If you have ever taken a day trip to Uxmal, it’s likely that you’ve seen some interesting place names along the way, like Xtepén and Yaxcopoil, Peba and Cacao. These are all small villages that formed around sisal plantations, and of these, Yaxcopoil is one of the largest.
The current owner, Miguel Faller, bought the hacienda property from the many family members that owned pieces of it, thanks to the property having been passed down through several generations. Since 1994 he has been slowly but surely restoring it to some of it’s architectural splendor and has created a unique space: a hacienda with original XIX-century furnishings which is truly a glimpse to what a Yucatecan hacienda would have looked like in its heyday.
Starting with some basic repairs and necessary structural work, the restoration has been ongoing and constant. In a construction like this, the humidity of Yucatán’s rainy season and the arid months of April and May wreak havoc on the rubblestone, with walls and ceilings expanding and contracting constantly. Walls settle and start leaning inwards and outwards, straining the roofs and requiring concrete reinforcements to hold them together.
The paint on the walls is always temporary, as the limestone leaches through and makes repainting an annual necessity. On the subject of paint, one thing you will notice at Hacienda Yaxcopoil’s newly repaired and restored rooms and facades, is what appears to be delicate floral wallpaper in each room. Different designs and patterns are found in each room; the colors and motifs complimenting the colors of the Pasta floor tiles. But what is truly amazing is that the walls have all been repainted by hand, according to the original designs found under a light yellow lime-based wash that was applied. This wash never really stuck to the paint underneath and so, as it flaked off, the true details underneath were revealed.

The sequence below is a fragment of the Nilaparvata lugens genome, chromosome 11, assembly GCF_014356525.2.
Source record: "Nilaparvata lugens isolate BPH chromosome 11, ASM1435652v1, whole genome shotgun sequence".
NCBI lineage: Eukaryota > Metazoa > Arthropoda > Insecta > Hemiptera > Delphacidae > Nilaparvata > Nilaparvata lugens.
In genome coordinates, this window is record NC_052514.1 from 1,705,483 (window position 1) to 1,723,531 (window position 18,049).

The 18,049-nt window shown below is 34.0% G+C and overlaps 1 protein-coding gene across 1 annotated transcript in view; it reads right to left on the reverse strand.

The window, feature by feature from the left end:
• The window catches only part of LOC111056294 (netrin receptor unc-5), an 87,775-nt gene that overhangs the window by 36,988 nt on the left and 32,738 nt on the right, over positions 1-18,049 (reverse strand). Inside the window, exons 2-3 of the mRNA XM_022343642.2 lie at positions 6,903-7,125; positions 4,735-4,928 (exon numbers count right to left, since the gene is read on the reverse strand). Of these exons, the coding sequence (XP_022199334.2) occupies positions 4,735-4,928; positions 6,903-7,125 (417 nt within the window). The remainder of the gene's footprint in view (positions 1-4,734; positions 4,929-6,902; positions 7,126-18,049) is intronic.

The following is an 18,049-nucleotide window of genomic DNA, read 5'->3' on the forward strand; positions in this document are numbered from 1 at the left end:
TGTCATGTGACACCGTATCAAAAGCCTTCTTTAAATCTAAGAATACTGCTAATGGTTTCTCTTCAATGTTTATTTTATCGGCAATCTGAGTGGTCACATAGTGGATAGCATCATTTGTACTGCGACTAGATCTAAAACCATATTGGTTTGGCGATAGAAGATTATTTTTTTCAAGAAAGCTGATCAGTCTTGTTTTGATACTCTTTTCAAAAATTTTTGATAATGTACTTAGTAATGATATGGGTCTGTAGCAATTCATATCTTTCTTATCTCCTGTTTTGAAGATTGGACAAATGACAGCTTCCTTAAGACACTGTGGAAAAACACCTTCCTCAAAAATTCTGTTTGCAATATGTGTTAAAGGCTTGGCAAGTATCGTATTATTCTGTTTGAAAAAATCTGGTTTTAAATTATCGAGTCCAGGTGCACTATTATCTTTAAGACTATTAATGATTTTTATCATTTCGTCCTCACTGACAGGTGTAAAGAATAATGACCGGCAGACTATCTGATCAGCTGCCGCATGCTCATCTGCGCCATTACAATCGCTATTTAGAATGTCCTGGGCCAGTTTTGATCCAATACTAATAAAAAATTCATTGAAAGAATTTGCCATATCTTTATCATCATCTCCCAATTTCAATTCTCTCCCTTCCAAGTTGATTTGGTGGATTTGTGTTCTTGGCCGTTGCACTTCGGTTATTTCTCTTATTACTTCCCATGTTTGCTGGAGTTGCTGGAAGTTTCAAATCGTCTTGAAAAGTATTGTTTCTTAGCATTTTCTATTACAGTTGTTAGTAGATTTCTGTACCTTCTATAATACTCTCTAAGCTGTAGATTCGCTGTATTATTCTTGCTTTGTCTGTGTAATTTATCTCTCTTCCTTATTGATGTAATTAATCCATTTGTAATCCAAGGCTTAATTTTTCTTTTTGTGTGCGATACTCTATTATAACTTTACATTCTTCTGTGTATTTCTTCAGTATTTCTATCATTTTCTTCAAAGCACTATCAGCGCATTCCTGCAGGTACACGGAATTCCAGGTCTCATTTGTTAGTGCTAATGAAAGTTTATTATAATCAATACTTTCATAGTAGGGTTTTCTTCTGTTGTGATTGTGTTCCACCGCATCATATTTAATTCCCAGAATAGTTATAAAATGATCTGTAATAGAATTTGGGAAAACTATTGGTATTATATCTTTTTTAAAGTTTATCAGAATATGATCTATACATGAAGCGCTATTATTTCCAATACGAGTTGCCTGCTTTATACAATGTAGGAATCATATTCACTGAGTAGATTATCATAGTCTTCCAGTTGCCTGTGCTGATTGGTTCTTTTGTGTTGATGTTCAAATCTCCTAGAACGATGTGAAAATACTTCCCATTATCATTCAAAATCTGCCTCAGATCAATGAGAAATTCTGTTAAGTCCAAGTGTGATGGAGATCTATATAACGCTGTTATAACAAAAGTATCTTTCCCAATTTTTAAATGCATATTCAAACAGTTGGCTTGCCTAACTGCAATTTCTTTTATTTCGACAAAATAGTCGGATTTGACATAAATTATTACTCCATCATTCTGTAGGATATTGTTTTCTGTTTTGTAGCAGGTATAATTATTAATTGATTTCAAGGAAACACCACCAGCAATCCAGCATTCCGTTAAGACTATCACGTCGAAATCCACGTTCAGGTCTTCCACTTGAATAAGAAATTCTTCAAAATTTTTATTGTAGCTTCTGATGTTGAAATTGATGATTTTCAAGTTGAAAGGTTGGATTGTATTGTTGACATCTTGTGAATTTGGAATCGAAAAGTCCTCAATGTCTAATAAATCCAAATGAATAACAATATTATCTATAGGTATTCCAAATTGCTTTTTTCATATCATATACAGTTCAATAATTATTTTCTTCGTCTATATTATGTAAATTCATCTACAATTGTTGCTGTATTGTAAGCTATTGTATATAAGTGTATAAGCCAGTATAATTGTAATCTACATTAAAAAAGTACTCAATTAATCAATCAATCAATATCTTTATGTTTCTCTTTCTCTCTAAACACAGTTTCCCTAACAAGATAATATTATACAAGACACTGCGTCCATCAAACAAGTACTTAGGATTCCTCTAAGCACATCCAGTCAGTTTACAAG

Don Miguel had already hired a sign painter from nearby Umán to paint up some signage at the Hacienda, and quickly found that Alejandro had a talent that went beyond simple lettering. He was able to painstakingly recreate the patterns on the hacienda walls, often taking several weeks to complete one room. There is more to this than simply painting delicate flowers and ornamentation over and over in lines; the rooms, doors, and roofs in a building this old are not “plum,” which requires an artistic eye to make the patterns flow seamlessly and continuously throughout each room.
The latest round of restorations, which began in 2014 after a wedding reception at the hacienda, will continue well into the next decade. There is no end in sight, as the property will constantly and continually require maintenance, paint, and upkeep. As don Miguel says, when you think you have finished, it’s time to go back to where you began and start over. A labor of love, no doubt.
Carretera Mérida – Uxmal, Km 220
Cel. 9999 00 11 93
Mon. – Sat 8 am – 6 pm, Sun. 9 am – 3 pm
By Ralf Hollmann
Photography by Laura Pasos and Juan Manuel Mier y Teran for their use in Yucatán Today
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